Queercore, a genre that began as one of many branches of punk, began in the mid-1980s and has been slowly growing since.
It’s a cultural and social movement that ties arts (specifically music, in this case) with the concept that yes, queer people exist. It amplifies the notion that not everything is cisgendered and heterosexual.
Bands in the ’80s wrote songs with a general queer theme and/or a message that queer people are, in fact, here to stay. The Dicks, Big Boys, and Rough Trade sparked a revolution of queer music.
As we now embark on the mid-to-late 2010’s, the LGBT community is growing ever-prominent. In mainstream music, people of all walks of sexual and gender orientation are becoming increasingly outspoken. This outspoken nature bleeds into their artistry, specifically their music, and pushes the ever-so frightening gay agenda on those who disagree.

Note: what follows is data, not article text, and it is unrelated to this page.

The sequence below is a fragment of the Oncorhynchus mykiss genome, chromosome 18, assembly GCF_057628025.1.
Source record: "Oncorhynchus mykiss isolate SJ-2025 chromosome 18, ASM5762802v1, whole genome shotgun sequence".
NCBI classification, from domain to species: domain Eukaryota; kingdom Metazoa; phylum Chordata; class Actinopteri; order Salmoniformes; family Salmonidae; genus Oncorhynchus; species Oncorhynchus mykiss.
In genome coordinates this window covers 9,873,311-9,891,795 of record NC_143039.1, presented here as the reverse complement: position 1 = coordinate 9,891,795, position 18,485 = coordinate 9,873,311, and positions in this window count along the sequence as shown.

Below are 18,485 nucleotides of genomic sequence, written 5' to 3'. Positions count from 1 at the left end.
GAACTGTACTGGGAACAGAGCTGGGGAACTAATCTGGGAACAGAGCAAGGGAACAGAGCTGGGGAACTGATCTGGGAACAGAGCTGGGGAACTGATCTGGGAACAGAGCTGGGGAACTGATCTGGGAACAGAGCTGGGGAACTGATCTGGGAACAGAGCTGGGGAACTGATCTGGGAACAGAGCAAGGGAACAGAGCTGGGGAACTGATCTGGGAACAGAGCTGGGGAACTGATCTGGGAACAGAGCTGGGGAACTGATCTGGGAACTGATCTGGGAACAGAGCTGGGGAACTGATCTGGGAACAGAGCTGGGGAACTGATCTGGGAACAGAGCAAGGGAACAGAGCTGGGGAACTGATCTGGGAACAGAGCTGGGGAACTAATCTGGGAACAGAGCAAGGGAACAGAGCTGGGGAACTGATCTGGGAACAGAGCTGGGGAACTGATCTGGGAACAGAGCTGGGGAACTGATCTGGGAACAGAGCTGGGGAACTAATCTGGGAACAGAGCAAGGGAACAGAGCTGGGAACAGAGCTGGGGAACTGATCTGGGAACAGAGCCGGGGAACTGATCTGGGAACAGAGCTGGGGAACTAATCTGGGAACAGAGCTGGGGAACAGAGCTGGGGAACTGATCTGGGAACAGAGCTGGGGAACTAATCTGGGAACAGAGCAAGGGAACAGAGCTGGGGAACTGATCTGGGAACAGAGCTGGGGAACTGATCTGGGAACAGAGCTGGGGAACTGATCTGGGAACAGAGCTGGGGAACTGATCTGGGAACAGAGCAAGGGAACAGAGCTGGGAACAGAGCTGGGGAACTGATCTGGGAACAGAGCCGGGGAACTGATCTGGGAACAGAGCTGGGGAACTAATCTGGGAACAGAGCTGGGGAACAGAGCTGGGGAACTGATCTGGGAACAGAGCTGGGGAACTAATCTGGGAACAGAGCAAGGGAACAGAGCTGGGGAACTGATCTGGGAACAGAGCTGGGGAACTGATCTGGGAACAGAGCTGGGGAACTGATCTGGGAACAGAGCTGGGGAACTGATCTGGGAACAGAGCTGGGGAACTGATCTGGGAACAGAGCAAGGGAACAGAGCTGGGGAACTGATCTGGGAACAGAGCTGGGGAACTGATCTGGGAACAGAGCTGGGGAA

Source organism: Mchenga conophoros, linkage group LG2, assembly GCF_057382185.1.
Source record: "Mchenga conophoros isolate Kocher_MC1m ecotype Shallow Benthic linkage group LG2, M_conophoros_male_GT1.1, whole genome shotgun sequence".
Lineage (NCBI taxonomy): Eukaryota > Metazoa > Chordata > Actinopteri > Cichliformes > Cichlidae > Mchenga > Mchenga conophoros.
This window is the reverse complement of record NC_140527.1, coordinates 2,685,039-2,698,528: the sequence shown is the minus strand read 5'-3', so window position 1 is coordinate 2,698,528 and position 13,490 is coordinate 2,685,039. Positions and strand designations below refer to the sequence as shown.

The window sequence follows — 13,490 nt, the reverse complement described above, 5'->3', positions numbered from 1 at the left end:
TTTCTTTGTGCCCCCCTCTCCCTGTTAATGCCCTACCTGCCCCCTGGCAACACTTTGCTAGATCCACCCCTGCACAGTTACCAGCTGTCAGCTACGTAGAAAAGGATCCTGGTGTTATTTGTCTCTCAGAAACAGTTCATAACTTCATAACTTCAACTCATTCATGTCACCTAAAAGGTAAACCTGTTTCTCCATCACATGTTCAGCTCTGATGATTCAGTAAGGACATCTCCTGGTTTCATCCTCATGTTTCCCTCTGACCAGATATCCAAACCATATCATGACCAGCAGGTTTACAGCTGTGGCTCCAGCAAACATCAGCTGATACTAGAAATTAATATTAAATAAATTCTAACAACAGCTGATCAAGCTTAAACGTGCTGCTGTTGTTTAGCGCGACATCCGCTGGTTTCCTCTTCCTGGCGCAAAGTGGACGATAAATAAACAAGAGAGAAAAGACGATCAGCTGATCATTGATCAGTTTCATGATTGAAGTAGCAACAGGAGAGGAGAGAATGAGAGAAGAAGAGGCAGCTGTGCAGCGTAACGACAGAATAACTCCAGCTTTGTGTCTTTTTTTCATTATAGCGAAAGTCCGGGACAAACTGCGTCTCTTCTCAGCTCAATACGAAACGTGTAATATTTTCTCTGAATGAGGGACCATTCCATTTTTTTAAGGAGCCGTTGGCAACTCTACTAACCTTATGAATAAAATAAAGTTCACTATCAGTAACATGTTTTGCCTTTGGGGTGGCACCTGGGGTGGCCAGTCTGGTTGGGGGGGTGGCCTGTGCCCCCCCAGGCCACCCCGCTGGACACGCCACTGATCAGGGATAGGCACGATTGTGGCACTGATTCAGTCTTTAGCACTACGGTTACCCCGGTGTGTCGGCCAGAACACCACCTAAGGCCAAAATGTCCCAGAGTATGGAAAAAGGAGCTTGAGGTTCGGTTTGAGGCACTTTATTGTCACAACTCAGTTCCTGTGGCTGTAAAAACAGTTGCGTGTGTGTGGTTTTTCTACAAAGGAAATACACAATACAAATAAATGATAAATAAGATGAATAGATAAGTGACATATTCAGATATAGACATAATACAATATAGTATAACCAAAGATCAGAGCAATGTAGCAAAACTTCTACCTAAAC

Queercore is the genre of the future. It’s the middle finger to politics and discrimination that the queer community has been trying to give for decades. With queercore and the influx of queer themes in mainstream music (see: Halsey, Troye Sivan) and in underground, lesser-known musicians, such as Limp Wrist and Butch Vs Femme, it’s simple to think that queercore is rising to prominence. Finally.